Some have seen philosophy embedded in episodes of The Simpsons; others have detected elements of psychology and religion. Simon Singh, bestselling author of Fermat's Last Theorem, The Code Book and The Big Bang, instead makes the compelling case that what The Simpsons' writers are most passionate about is mathematics. He reveals how the writers have drip-fed morsels of number theory into the series over the last twenty-five years; indeed, there are so many mathematical references in The Simpsons, and in its sister program, Futurama, that they could form the basis of an entire university course. Using specific episodes as jumping off points - from 'Bart the Genius' to 'Treehouse of Horror VI' - Simon Singh brings to life the most intriguing and meaningful mathematical concepts, ranging from pi and the paradox of infinity to the origins of numbers and the most profound outstanding problems that haunt today's generation of mathematicians. In the process, he introduces us to The Simpsons' brilliant writing team - the likes of Ken Keeler, Al Jean, Jeff Westbrook, and Stewart Burns - who are not only comedy geniuses, but who also hold advanced degrees in mathematics. This eye-opening book will give anyone who reads it an entirely new mathematical insight into the most successful show in television history.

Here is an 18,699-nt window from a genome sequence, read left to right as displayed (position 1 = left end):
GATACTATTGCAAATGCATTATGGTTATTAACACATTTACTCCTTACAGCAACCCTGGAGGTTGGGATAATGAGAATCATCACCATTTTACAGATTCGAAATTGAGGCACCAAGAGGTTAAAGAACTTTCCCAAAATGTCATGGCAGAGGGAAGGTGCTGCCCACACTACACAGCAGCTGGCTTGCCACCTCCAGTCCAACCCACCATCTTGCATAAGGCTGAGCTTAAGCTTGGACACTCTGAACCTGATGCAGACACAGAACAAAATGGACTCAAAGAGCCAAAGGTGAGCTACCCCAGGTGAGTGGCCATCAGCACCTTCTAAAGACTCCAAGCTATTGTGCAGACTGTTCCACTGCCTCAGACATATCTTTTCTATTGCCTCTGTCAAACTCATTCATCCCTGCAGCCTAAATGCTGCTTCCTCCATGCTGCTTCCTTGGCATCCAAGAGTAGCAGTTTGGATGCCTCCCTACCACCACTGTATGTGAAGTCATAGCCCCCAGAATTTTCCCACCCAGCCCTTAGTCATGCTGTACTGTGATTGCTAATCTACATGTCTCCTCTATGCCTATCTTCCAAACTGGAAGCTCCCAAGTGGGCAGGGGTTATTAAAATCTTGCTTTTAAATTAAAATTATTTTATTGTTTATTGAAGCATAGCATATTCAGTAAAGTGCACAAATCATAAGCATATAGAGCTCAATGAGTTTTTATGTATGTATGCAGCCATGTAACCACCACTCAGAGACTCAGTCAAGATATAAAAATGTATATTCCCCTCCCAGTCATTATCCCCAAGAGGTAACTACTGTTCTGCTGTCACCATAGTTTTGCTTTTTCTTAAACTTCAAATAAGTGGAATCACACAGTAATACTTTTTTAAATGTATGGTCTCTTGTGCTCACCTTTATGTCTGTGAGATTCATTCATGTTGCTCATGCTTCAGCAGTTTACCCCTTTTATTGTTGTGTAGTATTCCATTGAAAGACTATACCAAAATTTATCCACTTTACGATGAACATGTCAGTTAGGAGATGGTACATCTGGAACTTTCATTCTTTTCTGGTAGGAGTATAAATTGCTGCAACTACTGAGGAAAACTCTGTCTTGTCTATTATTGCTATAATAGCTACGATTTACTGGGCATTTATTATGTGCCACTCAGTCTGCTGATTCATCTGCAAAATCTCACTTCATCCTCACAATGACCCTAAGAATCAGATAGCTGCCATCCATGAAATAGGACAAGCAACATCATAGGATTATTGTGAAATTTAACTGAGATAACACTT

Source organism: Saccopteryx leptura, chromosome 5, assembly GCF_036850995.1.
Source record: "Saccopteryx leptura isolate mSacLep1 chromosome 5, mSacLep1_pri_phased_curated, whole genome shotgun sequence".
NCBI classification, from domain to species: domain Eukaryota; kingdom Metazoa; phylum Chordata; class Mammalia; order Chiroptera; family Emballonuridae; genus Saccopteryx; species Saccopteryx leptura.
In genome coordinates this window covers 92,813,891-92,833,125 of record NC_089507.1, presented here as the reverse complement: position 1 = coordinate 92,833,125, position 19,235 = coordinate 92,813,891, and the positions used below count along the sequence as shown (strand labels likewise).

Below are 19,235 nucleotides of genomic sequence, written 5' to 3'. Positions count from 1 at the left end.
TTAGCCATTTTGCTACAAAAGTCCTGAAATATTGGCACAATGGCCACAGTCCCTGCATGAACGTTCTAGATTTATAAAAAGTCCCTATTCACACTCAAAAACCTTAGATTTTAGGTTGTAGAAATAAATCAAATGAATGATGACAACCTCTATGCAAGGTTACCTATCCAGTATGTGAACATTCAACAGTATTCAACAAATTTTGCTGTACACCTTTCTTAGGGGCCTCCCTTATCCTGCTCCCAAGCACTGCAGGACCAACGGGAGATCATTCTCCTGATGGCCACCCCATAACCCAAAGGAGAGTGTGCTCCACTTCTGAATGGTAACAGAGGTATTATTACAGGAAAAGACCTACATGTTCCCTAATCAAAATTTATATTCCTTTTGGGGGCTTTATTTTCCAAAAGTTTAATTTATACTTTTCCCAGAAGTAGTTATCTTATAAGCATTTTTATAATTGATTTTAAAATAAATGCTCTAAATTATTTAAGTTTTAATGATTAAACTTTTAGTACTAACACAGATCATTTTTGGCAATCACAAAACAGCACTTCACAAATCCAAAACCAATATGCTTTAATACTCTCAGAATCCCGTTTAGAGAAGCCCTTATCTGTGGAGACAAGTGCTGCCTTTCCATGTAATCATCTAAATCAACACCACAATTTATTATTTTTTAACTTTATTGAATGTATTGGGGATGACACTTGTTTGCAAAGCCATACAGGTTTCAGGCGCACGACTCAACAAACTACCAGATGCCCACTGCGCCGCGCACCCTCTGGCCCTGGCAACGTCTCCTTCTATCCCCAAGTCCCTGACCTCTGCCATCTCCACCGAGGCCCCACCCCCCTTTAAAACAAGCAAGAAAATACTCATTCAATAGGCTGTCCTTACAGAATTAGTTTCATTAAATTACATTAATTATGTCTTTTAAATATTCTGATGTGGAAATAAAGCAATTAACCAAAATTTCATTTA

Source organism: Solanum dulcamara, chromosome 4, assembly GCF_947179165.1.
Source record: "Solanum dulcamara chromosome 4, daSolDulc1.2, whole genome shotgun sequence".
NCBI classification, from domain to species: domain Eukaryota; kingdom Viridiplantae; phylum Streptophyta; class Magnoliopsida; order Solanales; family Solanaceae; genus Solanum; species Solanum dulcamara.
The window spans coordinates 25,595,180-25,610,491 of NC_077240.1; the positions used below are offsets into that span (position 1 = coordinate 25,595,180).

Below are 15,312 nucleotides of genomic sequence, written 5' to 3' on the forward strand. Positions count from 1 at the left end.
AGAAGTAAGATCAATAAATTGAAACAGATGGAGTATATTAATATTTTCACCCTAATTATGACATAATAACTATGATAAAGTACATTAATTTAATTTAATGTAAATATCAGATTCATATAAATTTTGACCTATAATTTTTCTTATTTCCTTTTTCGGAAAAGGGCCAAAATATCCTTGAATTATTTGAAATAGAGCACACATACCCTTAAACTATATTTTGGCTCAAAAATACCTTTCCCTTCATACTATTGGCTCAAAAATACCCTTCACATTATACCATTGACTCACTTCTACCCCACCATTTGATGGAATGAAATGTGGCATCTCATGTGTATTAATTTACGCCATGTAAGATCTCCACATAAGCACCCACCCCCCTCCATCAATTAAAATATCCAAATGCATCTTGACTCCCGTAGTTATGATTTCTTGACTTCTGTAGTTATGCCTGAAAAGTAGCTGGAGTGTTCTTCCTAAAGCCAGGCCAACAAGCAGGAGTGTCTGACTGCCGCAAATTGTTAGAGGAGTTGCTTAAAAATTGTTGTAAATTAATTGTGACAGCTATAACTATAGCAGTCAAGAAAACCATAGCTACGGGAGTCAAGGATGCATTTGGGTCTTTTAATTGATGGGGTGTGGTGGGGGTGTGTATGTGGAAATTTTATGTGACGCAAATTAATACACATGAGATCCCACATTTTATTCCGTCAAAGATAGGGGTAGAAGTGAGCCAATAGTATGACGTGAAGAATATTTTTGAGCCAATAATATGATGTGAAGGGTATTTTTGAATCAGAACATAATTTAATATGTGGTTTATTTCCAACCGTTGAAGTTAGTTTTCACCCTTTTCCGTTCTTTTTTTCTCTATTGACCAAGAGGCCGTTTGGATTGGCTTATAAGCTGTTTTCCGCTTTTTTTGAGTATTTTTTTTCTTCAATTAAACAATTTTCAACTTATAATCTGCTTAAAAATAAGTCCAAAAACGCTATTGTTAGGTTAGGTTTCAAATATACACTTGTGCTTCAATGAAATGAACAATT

Bestselling author of Fermat's Last Theorem, Simon Singh, investigates the maths that infiltrates The Simpsons in a way that is both accessible and funny. He takes you behind the scenes and makes sense of the complex mathematical jokes that litter the show. He meets the writing team who are not only comedy geniuses but who also happen to hold an array of diplomas in super-geeky subjects from applied mathematics to biochemistry. And along the way, he throws light on the history of maths and the problems that still haunt today's generation of number theorists.